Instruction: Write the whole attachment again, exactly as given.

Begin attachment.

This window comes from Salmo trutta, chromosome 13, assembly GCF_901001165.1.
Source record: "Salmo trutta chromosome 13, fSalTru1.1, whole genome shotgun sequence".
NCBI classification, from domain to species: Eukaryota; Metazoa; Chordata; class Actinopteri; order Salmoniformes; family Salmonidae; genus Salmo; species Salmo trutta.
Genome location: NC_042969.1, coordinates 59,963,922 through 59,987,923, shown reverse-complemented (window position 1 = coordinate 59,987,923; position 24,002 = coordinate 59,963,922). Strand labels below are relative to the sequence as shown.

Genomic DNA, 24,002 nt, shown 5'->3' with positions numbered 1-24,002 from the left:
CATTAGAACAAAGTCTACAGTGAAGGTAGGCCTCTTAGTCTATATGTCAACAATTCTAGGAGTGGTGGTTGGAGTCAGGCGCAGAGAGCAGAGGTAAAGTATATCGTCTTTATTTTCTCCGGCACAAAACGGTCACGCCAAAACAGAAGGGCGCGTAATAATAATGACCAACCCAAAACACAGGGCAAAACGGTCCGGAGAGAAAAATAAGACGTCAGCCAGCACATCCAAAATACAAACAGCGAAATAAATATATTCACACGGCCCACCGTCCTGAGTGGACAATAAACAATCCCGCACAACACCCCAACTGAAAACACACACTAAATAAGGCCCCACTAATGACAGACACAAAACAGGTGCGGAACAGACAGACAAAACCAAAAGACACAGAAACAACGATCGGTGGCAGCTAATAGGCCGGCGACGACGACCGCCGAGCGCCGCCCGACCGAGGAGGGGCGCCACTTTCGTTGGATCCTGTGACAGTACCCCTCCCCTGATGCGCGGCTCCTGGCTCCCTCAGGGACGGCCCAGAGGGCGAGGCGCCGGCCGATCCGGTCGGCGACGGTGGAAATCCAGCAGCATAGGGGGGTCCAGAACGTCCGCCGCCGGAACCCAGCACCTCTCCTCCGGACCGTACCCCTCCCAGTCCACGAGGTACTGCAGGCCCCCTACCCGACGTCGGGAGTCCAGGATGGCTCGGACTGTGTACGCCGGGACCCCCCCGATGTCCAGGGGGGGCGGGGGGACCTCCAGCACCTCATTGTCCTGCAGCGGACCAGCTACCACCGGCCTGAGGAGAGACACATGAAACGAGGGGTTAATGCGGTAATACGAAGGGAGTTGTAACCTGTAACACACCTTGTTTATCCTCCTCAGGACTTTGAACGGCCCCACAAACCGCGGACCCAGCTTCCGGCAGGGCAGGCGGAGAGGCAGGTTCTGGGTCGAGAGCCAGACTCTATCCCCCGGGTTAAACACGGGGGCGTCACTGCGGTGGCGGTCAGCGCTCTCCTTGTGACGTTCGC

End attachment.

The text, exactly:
This window comes from Salmo trutta, chromosome 13, assembly GCF_901001165.1.
Source record: "Salmo trutta chromosome 13, fSalTru1.1, whole genome shotgun sequence".
NCBI classification, from domain to species: Eukaryota; Metazoa; Chordata; class Actinopteri; order Salmoniformes; family Salmonidae; genus Salmo; species Salmo trutta.
Genome location: NC_042969.1, coordinates 59,963,922 through 59,987,923, shown reverse-complemented (window position 1 = coordinate 59,987,923; position 24,002 = coordinate 59,963,922). Strand labels below are relative to the sequence as shown.

Genomic DNA, 24,002 nt, shown 5'->3' with positions numbered 1-24,002 from the left:
CATTAGAACAAAGTCTACAGTGAAGGTAGGCCTCTTAGTCTATATGTCAACAATTCTAGGAGTGGTGGTTGGAGTCAGGCGCAGAGAGCAGAGGTAAAGTATATCGTCTTTATTTTCTCCGGCACAAAACGGTCACGCCAAAACAGAAGGGCGCGTAATAATAATGACCAACCCAAAACACAGGGCAAAACGGTCCGGAGAGAAAAATAAGACGTCAGCCAGCACATCCAAAATACAAACAGCGAAATAAATATATTCACACGGCCCACCGTCCTGAGTGGACAATAAACAATCCCGCACAACACCCCAACTGAAAACACACACTAAATAAGGCCCCACTAATGACAGACACAAAACAGGTGCGGAACAGACAGACAAAACCAAAAGACACAGAAACAACGATCGGTGGCAGCTAATAGGCCGGCGACGACGACCGCCGAGCGCCGCCCGACCGAGGAGGGGCGCCACTTTCGTTGGATCCTGTGACAGTACCCCTCCCCTGATGCGCGGCTCCTGGCTCCCTCAGGGACGGCCCAGAGGGCGAGGCGCCGGCCGATCCGGTCGGCGACGGTGGAAATCCAGCAGCATAGGGGGGTCCAGAACGTCCGCCGCCGGAACCCAGCACCTCTCCTCCGGACCGTACCCCTCCCAGTCCACGAGGTACTGCAGGCCCCCTACCCGACGTCGGGAGTCCAGGATGGCTCGGACTGTGTACGCCGGGACCCCCCCGATGTCCAGGGGGGGCGGGGGGACCTCCAGCACCTCATTGTCCTGCAGCGGACCAGCTACCACCGGCCTGAGGAGAGACACATGAAACGAGGGGTTAATGCGGTAATACGAAGGGAGTTGTAACCTGTAACACACCTTGTTTATCCTCCTCAGGACTTTGAACGGCCCCACAAACCGCGGACCCAGCTTCCGGCAGGGCAGGCGGAGAGGCAGGTTCTGGGTCGAGAGCCAGACTCTATCCCCCGGGTTAAACACGGGGGCGTCACTGCGGTGGCGGTCAGCGCTCTCCTTGTGACGTTCGC